A Hidden Hot Bed
Some of the most exciting art in Austin comes from the historic town of Elgin, where a growing creative community is offered some much needed space.
by Neal Baker
Photographs by Bill Sallans
Texas, vast as it is, has its fair share of small towns, but when you’re a city dweller, they often remain out of mind until you pass through one. Some remote flag stops have become destinations, but only for those willing to venture so farther afield: the mythical desert of Marfa, for instance, or the retro soda pop dreams of Dublin and its bottling works. But half an hour east of Austin, Elgin has been quietly attracting a population of creatives who have cultivated a new sense of energy and excitement in what was already a charming and friendly place. Over the past couple decades, it has become a haven for artists of all stripes, who come searching for inexpensive space and then find themselves amid a welcoming community full of unique interests.
Elgin itself has plenty to offer — a trip into town is a series of delights. Each person you meet is happy to see you, each store you step inside is full of treasures, and each old building has its secrets. Due to its proximity to Austin and its affordability for people looking for spaces to make into proper studios, it fosters the creation of art where it may not previously have been possible. The recent influx also creates a visible but harmonious juxtaposition of new and old. A fair few families have lived in town for generations, while next-door new arrivals bring in fresh ideas and stories every day.
The most exciting part for many will still be the body of artwork that is coming out of the town by an increasing rate. Individuals working in every kind of medium have been able to find their niche, and often what gets made in Elgin ends up reaching far beyond just Austin. The best way to get a sense of what’s great about this small town’s growing scene is, of course, to ask the people themselves. We visited five artists who create in Elgin to better understand what sorts of things are coming out of the town as it experiences change. They have different perspectives on what all of this means for art in Austin and beyond, but they all share a deep appreciation for what Elgin has to offer to anybody who should come looking for it.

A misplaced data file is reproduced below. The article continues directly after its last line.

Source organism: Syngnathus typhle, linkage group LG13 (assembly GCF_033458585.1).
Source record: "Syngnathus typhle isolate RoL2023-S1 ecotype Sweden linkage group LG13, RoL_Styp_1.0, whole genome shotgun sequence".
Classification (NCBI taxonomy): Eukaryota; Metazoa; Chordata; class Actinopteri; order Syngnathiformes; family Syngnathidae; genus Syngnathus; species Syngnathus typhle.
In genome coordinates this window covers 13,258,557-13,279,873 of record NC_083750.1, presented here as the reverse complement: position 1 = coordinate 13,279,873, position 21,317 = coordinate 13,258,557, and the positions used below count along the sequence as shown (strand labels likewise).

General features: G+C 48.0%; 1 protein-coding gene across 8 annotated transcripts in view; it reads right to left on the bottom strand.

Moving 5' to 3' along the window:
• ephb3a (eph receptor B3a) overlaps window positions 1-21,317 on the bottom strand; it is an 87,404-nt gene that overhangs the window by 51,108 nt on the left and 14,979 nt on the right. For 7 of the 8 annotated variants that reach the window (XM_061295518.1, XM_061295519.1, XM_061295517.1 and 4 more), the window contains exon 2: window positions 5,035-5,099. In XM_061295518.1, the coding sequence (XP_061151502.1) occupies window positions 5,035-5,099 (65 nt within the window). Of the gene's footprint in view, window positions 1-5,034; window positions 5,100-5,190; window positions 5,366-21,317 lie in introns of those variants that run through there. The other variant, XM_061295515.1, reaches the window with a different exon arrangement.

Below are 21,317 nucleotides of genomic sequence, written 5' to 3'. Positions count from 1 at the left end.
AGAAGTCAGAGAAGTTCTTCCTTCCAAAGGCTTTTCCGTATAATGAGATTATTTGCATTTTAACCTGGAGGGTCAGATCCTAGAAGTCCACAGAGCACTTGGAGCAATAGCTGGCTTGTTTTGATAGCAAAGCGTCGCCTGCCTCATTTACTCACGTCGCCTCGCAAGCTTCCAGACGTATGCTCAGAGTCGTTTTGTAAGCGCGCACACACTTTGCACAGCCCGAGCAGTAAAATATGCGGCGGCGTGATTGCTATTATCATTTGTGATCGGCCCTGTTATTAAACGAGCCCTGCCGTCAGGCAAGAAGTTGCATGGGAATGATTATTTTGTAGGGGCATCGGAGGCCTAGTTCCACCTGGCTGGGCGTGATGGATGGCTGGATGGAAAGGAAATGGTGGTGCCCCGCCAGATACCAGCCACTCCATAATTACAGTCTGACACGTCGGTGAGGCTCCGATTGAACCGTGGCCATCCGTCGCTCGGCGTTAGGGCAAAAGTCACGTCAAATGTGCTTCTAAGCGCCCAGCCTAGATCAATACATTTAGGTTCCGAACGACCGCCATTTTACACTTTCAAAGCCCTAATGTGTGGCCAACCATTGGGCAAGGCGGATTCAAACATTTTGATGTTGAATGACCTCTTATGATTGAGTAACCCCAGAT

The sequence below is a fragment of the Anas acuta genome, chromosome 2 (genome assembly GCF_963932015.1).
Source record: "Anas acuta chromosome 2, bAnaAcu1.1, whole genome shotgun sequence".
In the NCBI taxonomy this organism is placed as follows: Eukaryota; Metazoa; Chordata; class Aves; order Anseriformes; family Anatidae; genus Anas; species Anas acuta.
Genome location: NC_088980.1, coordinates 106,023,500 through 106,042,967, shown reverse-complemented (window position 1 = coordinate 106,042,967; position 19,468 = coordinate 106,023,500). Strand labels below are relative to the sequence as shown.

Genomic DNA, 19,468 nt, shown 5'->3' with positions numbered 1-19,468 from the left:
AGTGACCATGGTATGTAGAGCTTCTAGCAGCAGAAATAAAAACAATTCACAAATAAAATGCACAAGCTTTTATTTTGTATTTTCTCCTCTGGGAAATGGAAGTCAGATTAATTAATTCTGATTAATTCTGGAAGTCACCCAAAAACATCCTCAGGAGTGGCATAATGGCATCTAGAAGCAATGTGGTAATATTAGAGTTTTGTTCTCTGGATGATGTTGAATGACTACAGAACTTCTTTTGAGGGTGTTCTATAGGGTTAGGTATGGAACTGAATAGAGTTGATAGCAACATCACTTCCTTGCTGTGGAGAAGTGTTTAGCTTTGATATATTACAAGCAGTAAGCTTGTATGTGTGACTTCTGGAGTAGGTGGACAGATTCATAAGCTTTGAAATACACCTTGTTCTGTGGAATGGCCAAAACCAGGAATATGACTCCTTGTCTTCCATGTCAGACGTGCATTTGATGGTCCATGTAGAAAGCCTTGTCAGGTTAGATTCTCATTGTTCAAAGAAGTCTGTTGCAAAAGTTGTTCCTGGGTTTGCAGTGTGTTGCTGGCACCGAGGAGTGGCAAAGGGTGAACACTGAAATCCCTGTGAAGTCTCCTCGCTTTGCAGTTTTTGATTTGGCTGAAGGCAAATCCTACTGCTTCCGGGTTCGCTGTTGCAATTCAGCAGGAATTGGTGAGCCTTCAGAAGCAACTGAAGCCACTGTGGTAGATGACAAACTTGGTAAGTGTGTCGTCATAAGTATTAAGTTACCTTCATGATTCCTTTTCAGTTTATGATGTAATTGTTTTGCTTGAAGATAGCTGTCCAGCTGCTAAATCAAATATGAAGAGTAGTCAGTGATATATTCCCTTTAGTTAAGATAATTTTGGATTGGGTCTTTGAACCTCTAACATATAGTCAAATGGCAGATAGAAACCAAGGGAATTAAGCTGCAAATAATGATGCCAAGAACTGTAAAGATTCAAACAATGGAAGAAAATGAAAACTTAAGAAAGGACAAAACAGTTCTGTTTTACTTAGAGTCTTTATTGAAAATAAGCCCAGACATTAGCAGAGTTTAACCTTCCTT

She may have picked a small town to make her home, but sculptor and installation artist Margo Sawyer’s reach is far. As a professor of studio art at the University of Texas, her influence touches many new minds, and as an artist, she has installations in every major Texas city and locales as far away as Japan and India. With her recent receipt of a Guggenheim Fellowship, it’s more remarkable than ever how something so big can come out of a place so small.
Sawyer’s energy and ambition are apparent from a look around her loft. A home, office, and studio all in one, the old building has been made over in an efficient but luminous minimalist style. On the bottom floor, renderings and illustrations line the walls, tape marks dimensions on the floor, and crates house new pieces of future installations. Above, an open and airy kitchen leads to a rooftop garden dense with greenery. It’s a specific kind of atmosphere that would likely be stifled in the rapidly evolving and closely quartered city of Austin, and it gives the sense that she truly lives her art.
All of her recent work involves calculated explorations of color and light. She covers floors, walls, windows, and sculptures with lively color-blocked textures that reward attentive observation. Often her art is designed to interact specifically with architecture, transforming spaces, sometimes, into livable abstract dreamlands and, at other times, into sanctuaries for reflection.
It has always been her interest to bring new artists to town, and she recalls when many of the current residents arrived. It goes to show that as highly as she may be regarded in her professional sphere, she is just as much of an Elginite as any of the rest.
A transplant from Sacramento, California, Travis Seeger spent a few years in Austin proper before realizing that the city, cool as it was, came with a hefty price tag. Packing his studio into his trusty U-Haul trailer (which he owns to this day), he and his wife trekked just down the road to Elgin, where Seeger discovered that he could buy a house and build a shop while remaining in possession of both arms and legs.
In this workspace, Seeger works primarily with steel, exploiting its lack of regard for gravity, the strength of its welds, and its ability to oxidize just so. His signature series of sculptures consists of like pieces of material composed into intricate three-foot spheres. Despite their medium and scale, they manage to be anything but imposing. By contrast, they are approachable and invite engagement with their precise yet organic geometry. Many of his works are done as commissions, including a collaborative Seussian installation at the Montopolis Neighborhood Center, but others make it into galleries; his work can currently be found at Artworks here in Austin.